As of January 30th, 2024, the Pearson Test of English (PTE) Core test will now be accepted for all immigration pathways, except for the Student Direct Stream (SDS).
This means that Provincial Nominee Program (PNP) candidates, candidates in Express Entry managed programs, and those needing a language test for any other Canadian immigration purposes (outside of the SDS)—including applying for Canadian citizenship—can now take the PTE Core.
What is the PTE Core?
The PTE core is a computer-based language test with specific emphasis on proving general English ability for Canadian immigration. The test assesses everyday English skills in speaking, writing, reading and listening within a time limit of two hours. Testing centres can be found around the world, with over 400 locations globally.
According to Pearson’s website, the test is scored by both humans and AI to reduce the risk of bias. Test results can be obtained within two days.
The PTE Core is divided into three parts:
Speaking and writing (50 minutes);
Reading (30 minutes); and
Listening (30 minutes).
The PTE Core replaces the previous PTE Essential test, which was approved for Canadian immigration last year. It should be noted that Pearson (like other approved language testing organisations) offers multiple types of tests (i.e. PTE Academic). Immigration candidates are advised to make sure they complete the correct test for their chosen program.
Five accepted language tests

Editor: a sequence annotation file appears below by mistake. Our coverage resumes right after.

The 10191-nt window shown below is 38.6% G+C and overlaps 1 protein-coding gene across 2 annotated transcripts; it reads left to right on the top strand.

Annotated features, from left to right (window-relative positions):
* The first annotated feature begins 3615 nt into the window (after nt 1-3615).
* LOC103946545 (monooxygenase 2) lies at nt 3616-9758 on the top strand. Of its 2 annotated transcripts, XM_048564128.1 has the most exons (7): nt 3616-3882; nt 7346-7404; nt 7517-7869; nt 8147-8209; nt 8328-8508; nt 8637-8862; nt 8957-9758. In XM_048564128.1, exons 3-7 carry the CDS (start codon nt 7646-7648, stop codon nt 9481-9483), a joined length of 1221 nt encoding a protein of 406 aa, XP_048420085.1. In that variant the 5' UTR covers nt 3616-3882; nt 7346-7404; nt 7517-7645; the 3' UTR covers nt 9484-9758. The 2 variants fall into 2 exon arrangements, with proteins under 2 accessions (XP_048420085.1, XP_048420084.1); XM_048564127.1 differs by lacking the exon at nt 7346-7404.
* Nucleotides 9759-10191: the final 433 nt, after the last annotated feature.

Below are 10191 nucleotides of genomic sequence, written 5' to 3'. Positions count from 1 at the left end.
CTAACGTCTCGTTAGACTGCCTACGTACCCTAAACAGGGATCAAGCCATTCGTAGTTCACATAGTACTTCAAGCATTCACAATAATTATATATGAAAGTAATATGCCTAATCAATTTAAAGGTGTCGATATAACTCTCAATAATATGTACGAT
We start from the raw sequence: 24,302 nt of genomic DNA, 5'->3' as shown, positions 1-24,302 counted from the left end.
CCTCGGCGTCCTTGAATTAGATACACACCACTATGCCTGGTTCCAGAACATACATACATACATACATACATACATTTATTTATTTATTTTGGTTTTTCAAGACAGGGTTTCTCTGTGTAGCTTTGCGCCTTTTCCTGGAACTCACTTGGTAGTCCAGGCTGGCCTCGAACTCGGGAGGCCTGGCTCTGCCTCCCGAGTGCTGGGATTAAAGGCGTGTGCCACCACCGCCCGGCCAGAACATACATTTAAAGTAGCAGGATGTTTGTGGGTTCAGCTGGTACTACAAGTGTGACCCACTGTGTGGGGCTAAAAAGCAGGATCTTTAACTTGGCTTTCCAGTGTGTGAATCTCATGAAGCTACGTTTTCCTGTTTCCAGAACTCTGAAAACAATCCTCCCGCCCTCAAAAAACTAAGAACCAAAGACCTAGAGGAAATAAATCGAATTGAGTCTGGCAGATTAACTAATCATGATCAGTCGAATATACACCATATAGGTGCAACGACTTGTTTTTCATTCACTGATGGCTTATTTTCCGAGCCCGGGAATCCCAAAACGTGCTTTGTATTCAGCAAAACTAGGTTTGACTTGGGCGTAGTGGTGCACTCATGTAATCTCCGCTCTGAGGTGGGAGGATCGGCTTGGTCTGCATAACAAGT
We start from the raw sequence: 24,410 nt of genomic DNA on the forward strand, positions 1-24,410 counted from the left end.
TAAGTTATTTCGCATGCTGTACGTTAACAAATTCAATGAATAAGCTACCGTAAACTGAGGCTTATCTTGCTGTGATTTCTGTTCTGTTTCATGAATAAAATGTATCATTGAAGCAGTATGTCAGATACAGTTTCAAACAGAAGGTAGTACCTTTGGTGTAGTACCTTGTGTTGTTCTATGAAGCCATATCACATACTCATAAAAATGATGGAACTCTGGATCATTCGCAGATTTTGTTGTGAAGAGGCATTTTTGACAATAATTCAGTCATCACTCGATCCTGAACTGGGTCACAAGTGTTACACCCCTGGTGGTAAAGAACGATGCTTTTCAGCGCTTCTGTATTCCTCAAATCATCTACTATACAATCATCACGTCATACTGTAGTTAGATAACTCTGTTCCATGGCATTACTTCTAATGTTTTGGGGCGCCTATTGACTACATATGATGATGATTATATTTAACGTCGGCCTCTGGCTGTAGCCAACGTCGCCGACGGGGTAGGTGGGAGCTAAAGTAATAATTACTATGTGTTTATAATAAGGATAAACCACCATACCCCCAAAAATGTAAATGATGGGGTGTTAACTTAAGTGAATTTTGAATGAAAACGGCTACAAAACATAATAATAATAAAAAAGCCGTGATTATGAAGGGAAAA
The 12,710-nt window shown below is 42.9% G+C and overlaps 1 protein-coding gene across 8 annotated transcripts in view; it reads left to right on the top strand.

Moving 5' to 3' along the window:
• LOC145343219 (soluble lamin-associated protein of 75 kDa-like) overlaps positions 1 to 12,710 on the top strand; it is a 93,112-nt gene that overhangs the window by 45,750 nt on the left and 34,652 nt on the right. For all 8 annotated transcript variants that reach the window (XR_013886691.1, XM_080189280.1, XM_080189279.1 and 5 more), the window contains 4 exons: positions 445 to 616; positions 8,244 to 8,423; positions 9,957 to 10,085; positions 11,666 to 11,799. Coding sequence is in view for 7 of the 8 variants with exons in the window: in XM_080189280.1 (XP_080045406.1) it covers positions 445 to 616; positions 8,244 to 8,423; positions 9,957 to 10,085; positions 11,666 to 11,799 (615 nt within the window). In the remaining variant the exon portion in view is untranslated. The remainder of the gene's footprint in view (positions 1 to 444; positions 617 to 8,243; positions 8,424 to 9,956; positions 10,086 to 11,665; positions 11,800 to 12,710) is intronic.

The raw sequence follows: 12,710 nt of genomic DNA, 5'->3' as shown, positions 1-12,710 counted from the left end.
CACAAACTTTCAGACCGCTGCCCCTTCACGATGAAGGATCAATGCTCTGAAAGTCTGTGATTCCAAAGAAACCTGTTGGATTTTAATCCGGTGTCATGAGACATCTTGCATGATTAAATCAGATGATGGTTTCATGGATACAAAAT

With the addition of the PTE Core there are now five total language tests that are accepted by Immigration Refugees and Citizenship Canada (IRCC) for immigration purposes. These are:
CELPIP General Test (English);
IELTS General Training (English);
PTE Core (English);
TEF Canada (French); and
TCF Canada (French).
All five of these tests assess language ability within four skills: reading, writing, listening, and speaking. Based on the specific program that candidates apply under, they may need to meet different criteria within these four skills.
For example, immigration candidates applying under Express Entry-managed programs will need different scores based on which program they choose. Under the Federal Skilled Worker Program (FSWP) candidates require a minimum CLB level of 7 for all language skills. However, under the Federal Skilled Trades Program (FSTP) candidates require a minimum CLB level of 5 for speaking and listening, and at least a level 4 for reading and writing. Further, under the Canadian Experience Class (CEC) candidates need either a minimum CLB level 7, or level 5 across all language abilities, based on the National Occupation Classification (NOC) skill level of their job.